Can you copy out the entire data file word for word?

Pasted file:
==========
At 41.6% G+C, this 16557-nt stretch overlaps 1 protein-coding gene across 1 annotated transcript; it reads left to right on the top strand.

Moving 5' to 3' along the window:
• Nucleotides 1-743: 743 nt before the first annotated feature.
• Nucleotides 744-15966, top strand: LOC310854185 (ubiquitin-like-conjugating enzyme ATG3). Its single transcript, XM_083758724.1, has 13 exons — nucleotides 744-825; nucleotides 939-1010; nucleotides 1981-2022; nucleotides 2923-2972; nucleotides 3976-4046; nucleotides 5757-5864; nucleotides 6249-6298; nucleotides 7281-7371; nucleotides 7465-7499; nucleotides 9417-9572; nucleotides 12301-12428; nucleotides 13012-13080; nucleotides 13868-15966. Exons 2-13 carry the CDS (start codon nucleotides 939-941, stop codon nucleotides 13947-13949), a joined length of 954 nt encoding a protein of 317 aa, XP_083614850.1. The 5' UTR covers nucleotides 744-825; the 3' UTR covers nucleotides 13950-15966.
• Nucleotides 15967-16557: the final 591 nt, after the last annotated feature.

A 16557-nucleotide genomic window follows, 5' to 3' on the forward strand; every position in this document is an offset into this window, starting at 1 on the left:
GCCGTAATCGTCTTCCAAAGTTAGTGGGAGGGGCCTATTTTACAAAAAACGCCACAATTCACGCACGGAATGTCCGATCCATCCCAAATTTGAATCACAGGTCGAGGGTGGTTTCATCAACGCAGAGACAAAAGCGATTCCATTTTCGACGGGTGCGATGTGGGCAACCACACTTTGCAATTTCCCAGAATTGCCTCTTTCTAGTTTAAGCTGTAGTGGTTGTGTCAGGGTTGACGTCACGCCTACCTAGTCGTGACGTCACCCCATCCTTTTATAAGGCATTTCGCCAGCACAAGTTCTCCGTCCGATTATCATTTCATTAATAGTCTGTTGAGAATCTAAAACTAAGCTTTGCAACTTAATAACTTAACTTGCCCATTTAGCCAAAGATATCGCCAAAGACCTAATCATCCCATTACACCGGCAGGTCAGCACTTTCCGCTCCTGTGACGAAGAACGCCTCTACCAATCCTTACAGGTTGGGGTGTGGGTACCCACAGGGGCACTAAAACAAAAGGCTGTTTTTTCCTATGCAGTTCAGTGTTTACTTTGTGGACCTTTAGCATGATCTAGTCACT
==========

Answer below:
At 41.6% G+C, this 16557-nt stretch overlaps 1 protein-coding gene across 1 annotated transcript; it reads left to right on the top strand.

Moving 5' to 3' along the window:
• Nucleotides 1-743: 743 nt before the first annotated feature.
• Nucleotides 744-15966, top strand: LOC310854185 (ubiquitin-like-conjugating enzyme ATG3). Its single transcript, XM_083758724.1, has 13 exons — nucleotides 744-825; nucleotides 939-1010; nucleotides 1981-2022; nucleotides 2923-2972; nucleotides 3976-4046; nucleotides 5757-5864; nucleotides 6249-6298; nucleotides 7281-7371; nucleotides 7465-7499; nucleotides 9417-9572; nucleotides 12301-12428; nucleotides 13012-13080; nucleotides 13868-15966. Exons 2-13 carry the CDS (start codon nucleotides 939-941, stop codon nucleotides 13947-13949), a joined length of 954 nt encoding a protein of 317 aa, XP_083614850.1. The 5' UTR covers nucleotides 744-825; the 3' UTR covers nucleotides 13950-15966.
• Nucleotides 15967-16557: the final 591 nt, after the last annotated feature.

A 16557-nucleotide genomic window follows, 5' to 3' on the forward strand; every position in this document is an offset into this window, starting at 1 on the left:
GCCGTAATCGTCTTCCAAAGTTAGTGGGAGGGGCCTATTTTACAAAAAACGCCACAATTCACGCACGGAATGTCCGATCCATCCCAAATTTGAATCACAGGTCGAGGGTGGTTTCATCAACGCAGAGACAAAAGCGATTCCATTTTCGACGGGTGCGATGTGGGCAACCACACTTTGCAATTTCCCAGAATTGCCTCTTTCTAGTTTAAGCTGTAGTGGTTGTGTCAGGGTTGACGTCACGCCTACCTAGTCGTGACGTCACCCCATCCTTTTATAAGGCATTTCGCCAGCACAAGTTCTCCGTCCGATTATCATTTCATTAATAGTCTGTTGAGAATCTAAAACTAAGCTTTGCAACTTAATAACTTAACTTGCCCATTTAGCCAAAGATATCGCCAAAGACCTAATCATCCCATTACACCGGCAGGTCAGCACTTTCCGCTCCTGTGACGAAGAACGCCTCTACCAATCCTTACAGGTTGGGGTGTGGGTACCCACAGGGGCACTAAAACAAAAGGCTGTTTTTTCCTATGCAGTTCAGTGTTTACTTTGTGGACCTTTAGCATGATCTAGTCACT